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New theory deepens understanding of Turing patterns in biology


Wed, 20/06/2018 - 18:15

New theory deepens understanding of Turing patterns in biology

CRG alumni researchers have expanded Alan Turing’s seminal theory on how patterns are created in biological systems. This work may answer whether nature’s patterns are governed by Turing’s mathematical model and could have applications in tissue engineering. Their results have been published on 20 June in Physical Review X.

Alan Turing sought to explain how patterns in nature arise with his 1952 theory on morphogenesis. The stripes of a zebra, the arrangement of fingers and the radial whorls in the head of a sunflower, he proposed, are all determined through a unique interaction between molecules spreading out through space and chemically interacting with each other. Turing’s famous theory can be applied to various fields, from biology to astrophysics.

Many biological patterns have been proposed to arise according to Turing’s rules, but scientists have not yet been able to provide a definitive proof that these biological patterns are governed by Turing´s theory. Theoretical analysis also seemed to predict that Turing systems are intrinsically very fragile, unlikely for a mechanism that governs patterns in nature.

Going beyond Turing’s theory

CRG alumni scientists Xavier Diego, James Sharpe and colleagues now at EMBL’s new site in Barcelona, analysed computational evidence that Turing systems can be much more flexible than previously thought. Following this hint, the scientists expanded Turing’s original theory by using graph theory: a branch of mathematics that studies the properties of networks and makes it easier to work with complex, realistic systems. This led to the realization that network topology –the structure of the feedback between the networks' components– is what determines many fundamental properties of a Turing system. Their new topological theory provides a unifying view of many crucial properties for Turing systems that were previously not well understood and explicitly defines what is required to make a successful Turing system.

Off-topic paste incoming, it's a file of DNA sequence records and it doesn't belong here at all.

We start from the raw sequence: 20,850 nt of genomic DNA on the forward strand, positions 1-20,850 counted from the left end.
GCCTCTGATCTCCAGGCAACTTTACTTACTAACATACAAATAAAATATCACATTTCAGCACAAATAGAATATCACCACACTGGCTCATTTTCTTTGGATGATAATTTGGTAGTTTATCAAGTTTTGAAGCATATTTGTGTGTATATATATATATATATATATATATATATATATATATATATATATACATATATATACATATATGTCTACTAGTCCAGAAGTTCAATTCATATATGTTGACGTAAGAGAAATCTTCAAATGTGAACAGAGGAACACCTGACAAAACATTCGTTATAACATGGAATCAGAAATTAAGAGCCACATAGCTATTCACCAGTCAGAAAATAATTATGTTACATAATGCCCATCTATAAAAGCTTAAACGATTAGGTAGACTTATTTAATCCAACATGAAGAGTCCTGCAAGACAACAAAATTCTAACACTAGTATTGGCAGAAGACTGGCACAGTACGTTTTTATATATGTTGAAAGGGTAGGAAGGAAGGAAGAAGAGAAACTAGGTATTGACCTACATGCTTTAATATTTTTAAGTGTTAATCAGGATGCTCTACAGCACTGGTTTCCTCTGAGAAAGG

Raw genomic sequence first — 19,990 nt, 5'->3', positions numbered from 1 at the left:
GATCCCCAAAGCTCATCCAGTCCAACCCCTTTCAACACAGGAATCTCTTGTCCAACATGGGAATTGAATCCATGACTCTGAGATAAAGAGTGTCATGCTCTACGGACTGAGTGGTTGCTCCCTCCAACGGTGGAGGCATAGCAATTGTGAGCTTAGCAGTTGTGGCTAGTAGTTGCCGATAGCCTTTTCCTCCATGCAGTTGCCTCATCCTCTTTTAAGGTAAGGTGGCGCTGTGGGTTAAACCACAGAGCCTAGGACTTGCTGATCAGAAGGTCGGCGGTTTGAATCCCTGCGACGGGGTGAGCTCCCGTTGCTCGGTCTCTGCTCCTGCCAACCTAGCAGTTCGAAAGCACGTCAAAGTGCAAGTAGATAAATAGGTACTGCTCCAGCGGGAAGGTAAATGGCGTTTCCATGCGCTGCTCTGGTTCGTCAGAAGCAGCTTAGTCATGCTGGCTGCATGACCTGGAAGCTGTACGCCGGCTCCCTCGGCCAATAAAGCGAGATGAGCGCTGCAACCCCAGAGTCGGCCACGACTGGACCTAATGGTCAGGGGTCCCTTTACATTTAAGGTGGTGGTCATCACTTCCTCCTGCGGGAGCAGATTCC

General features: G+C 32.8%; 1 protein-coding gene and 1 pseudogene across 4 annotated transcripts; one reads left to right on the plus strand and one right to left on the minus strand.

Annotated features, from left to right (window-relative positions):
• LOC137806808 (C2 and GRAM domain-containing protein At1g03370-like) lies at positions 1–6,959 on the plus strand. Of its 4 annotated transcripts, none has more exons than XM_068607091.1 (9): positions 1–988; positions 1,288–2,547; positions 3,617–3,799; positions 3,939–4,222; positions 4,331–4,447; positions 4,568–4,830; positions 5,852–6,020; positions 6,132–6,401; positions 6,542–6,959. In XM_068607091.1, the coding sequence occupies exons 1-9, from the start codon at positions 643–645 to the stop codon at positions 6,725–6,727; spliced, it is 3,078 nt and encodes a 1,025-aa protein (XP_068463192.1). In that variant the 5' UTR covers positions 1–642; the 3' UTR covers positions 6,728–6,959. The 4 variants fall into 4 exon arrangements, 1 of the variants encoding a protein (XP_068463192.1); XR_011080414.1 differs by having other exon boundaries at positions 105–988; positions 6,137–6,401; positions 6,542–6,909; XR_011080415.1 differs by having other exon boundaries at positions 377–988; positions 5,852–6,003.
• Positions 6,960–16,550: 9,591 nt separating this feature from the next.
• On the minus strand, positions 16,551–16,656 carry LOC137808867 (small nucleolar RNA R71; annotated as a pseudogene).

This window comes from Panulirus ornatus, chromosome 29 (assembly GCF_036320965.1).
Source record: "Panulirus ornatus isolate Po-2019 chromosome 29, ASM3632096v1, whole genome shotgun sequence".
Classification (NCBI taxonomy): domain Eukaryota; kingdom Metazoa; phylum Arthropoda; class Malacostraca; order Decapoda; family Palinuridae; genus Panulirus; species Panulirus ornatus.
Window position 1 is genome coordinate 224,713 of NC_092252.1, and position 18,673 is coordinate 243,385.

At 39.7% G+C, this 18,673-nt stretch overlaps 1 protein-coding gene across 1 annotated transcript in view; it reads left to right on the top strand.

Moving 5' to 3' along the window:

A Turing system consist of an activator that must diffuse at a much slower rate than an inhibitor to produce a pattern. The majority of Turing models require a level of parameter fine-tuning that prevents them from being a robust mechanism for any real patterning process. “We learnt that studying a Turing system through the topological lens really simplifies the analysis. For example, understanding the source of the diffusion restrictions becomes straightforward, and more importantly, we can easily see what modifications are needed to relax these restrictions,” explains Xavier Diego, first author of the paper.

“Our approach can be applied to general Turing systems, and the properties will be true for networks with any number of components. We can now predict if the activity in two nodes in the network is in or out of phase, and we also found out which changes are necessary to switch this around. This allows us to build networks that make any desired pair of substances overlap in space, which could have interesting applications in tissue engineering.”

Turing hieroglyphs for experimental groups

The researchers also provide a pictorial method that enables researchers to easily analyse existing networks or to come up with new network designs. “We call them ‘Turing hieroglyphs’ in the lab,” says EMBL Barcelona group leader James Sharpe and former ICREA research professor at CRG, who led the work. “By using these hieroglyphs, we hope that our methods will be adopted by both theoreticians and by experimental groups that are trying to implement Turing networks in biological cells.”

This expanded theory provides experimental research groups with a new approach to making biological cells develop in patterns in the lab. If experimental groups are successful in this, the questions over whether Turing’s theory of morphogenesis applies to biological systems will finally be answered.



Article source: Diego, X., et al. Key features of Turing systems are determined purely by network topology. Physical Review X, published online 20 June 2018. DOI: 10.1103/PhysRevX.8.021071

Funding information: This research was supported by the ERC advanced grant SIMBIONT and the Ministerio de Economía y Competitividad (through Centro de Excelencia Severo Ochoa 2013-2017, SEV-2012-0208). X. D. acknowledges support by the ERC-FP7 Grant Swarmorgan (601062). J. S. acknowledges support from ICREA. P. M. and L. M. were supported by ERC Starting Grant QUANTPATTERN (637840).

For further information and interviews, please, contact: Laia Cendrós, press officer, Centre for Genomic Regulation. Tel. +34 93316 0237.